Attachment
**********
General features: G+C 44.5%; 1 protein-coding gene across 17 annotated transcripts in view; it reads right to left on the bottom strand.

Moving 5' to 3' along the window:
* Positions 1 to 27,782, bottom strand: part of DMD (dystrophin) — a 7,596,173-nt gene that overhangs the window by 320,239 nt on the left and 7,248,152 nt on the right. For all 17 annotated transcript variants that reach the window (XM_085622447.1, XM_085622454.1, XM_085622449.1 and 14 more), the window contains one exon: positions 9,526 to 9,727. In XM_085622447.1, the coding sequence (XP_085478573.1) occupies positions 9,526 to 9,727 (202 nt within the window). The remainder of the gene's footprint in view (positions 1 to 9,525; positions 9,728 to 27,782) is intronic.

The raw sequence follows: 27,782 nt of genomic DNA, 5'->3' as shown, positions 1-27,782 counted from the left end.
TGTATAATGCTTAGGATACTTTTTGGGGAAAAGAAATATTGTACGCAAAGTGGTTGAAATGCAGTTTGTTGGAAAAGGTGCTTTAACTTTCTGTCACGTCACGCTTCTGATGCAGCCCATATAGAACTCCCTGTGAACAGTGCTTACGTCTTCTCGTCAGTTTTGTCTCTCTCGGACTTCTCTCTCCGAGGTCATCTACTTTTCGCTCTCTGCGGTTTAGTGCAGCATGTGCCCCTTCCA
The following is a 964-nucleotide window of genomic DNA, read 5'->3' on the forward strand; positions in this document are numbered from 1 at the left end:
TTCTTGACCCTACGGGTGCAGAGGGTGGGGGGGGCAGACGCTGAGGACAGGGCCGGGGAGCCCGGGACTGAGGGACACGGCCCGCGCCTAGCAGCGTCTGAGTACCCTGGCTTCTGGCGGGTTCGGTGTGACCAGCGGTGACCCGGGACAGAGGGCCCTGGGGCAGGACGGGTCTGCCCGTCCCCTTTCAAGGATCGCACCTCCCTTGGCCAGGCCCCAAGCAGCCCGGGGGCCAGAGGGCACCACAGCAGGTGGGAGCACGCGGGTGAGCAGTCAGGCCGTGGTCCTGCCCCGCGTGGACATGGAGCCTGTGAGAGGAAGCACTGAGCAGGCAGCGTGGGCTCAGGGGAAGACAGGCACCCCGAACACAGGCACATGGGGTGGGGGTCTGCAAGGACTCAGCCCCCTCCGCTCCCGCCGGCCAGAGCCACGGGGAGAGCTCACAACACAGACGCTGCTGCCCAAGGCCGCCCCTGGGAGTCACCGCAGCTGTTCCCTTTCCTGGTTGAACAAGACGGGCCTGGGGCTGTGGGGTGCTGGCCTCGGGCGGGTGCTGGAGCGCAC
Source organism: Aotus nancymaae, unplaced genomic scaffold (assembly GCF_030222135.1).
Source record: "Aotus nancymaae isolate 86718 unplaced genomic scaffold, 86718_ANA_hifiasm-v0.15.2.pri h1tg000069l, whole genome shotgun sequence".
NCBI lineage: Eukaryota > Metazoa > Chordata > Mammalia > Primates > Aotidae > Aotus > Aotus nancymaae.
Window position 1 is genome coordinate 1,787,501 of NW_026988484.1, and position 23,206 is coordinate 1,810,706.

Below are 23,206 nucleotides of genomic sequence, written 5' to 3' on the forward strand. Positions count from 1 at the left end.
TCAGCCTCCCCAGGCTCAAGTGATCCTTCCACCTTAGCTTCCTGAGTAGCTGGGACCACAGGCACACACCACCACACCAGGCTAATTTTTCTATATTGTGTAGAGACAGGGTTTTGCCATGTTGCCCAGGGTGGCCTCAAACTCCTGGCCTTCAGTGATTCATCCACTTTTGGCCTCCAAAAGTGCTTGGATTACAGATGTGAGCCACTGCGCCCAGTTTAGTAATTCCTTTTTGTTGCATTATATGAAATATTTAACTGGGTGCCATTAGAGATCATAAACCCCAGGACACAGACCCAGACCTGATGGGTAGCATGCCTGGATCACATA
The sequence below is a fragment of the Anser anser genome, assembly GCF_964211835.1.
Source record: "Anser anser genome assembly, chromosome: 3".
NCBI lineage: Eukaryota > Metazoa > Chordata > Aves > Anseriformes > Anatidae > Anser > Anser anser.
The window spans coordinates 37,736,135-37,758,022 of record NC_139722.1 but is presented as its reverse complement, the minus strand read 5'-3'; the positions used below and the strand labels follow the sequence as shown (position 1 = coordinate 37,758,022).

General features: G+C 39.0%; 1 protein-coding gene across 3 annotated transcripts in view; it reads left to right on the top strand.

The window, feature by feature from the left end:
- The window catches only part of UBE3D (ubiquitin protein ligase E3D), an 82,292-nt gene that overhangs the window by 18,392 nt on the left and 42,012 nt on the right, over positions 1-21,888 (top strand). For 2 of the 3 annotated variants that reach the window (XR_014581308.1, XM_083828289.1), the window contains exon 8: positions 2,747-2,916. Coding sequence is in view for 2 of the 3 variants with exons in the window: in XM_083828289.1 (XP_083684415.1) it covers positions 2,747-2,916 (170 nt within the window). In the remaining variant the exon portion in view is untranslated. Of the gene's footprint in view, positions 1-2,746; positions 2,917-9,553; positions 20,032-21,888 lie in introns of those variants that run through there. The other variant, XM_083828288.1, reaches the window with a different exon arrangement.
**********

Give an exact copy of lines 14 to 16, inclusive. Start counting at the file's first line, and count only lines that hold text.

The sequence below is a fragment of the Anser anser genome, assembly GCF_964211835.1.
Source record: "Anser anser genome assembly, chromosome: 3".
NCBI lineage: Eukaryota > Metazoa > Chordata > Aves > Anseriformes > Anatidae > Anser > Anser anser.